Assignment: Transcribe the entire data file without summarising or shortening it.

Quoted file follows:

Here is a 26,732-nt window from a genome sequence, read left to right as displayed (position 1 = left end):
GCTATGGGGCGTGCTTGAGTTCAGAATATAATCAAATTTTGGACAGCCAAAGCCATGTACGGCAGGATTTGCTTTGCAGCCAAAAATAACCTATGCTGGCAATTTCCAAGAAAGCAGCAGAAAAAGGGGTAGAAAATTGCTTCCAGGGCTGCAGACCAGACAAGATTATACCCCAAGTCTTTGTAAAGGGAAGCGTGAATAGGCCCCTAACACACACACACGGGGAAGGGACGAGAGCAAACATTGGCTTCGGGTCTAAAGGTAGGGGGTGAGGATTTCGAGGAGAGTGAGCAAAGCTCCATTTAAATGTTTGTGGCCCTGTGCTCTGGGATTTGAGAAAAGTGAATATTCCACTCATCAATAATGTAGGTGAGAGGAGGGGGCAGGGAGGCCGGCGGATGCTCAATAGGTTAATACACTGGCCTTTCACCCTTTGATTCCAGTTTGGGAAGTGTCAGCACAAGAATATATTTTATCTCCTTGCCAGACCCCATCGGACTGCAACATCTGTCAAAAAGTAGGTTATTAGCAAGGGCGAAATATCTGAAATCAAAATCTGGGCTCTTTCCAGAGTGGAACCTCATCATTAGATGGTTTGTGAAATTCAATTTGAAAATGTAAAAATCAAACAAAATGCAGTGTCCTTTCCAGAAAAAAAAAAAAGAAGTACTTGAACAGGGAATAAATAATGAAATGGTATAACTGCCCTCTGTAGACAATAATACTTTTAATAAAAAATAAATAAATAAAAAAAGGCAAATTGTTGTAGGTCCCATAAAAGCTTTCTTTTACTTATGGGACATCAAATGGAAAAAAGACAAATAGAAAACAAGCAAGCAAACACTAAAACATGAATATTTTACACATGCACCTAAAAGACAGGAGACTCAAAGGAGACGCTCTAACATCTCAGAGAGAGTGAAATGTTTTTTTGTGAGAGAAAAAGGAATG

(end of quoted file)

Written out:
Here is a 26,732-nt window from a genome sequence, read left to right as displayed (position 1 = left end):
GCTATGGGGCGTGCTTGAGTTCAGAATATAATCAAATTTTGGACAGCCAAAGCCATGTACGGCAGGATTTGCTTTGCAGCCAAAAATAACCTATGCTGGCAATTTCCAAGAAAGCAGCAGAAAAAGGGGTAGAAAATTGCTTCCAGGGCTGCAGACCAGACAAGATTATACCCCAAGTCTTTGTAAAGGGAAGCGTGAATAGGCCCCTAACACACACACACGGGGAAGGGACGAGAGCAAACATTGGCTTCGGGTCTAAAGGTAGGGGGTGAGGATTTCGAGGAGAGTGAGCAAAGCTCCATTTAAATGTTTGTGGCCCTGTGCTCTGGGATTTGAGAAAAGTGAATATTCCACTCATCAATAATGTAGGTGAGAGGAGGGGGCAGGGAGGCCGGCGGATGCTCAATAGGTTAATACACTGGCCTTTCACCCTTTGATTCCAGTTTGGGAAGTGTCAGCACAAGAATATATTTTATCTCCTTGCCAGACCCCATCGGACTGCAACATCTGTCAAAAAGTAGGTTATTAGCAAGGGCGAAATATCTGAAATCAAAATCTGGGCTCTTTCCAGAGTGGAACCTCATCATTAGATGGTTTGTGAAATTCAATTTGAAAATGTAAAAATCAAACAAAATGCAGTGTCCTTTCCAGAAAAAAAAAAAAGAAGTACTTGAACAGGGAATAAATAATGAAATGGTATAACTGCCCTCTGTAGACAATAATACTTTTAATAAAAAATAAATAAATAAAAAAAGGCAAATTGTTGTAGGTCCCATAAAAGCTTTCTTTTACTTATGGGACATCAAATGGAAAAAAGACAAATAGAAAACAAGCAAGCAAACACTAAAACATGAATATTTTACACATGCACCTAAAAGACAGGAGACTCAAAGGAGACGCTCTAACATCTCAGAGAGAGTGAAATGTTTTTTTGTGAGAGAAAAAGGAATG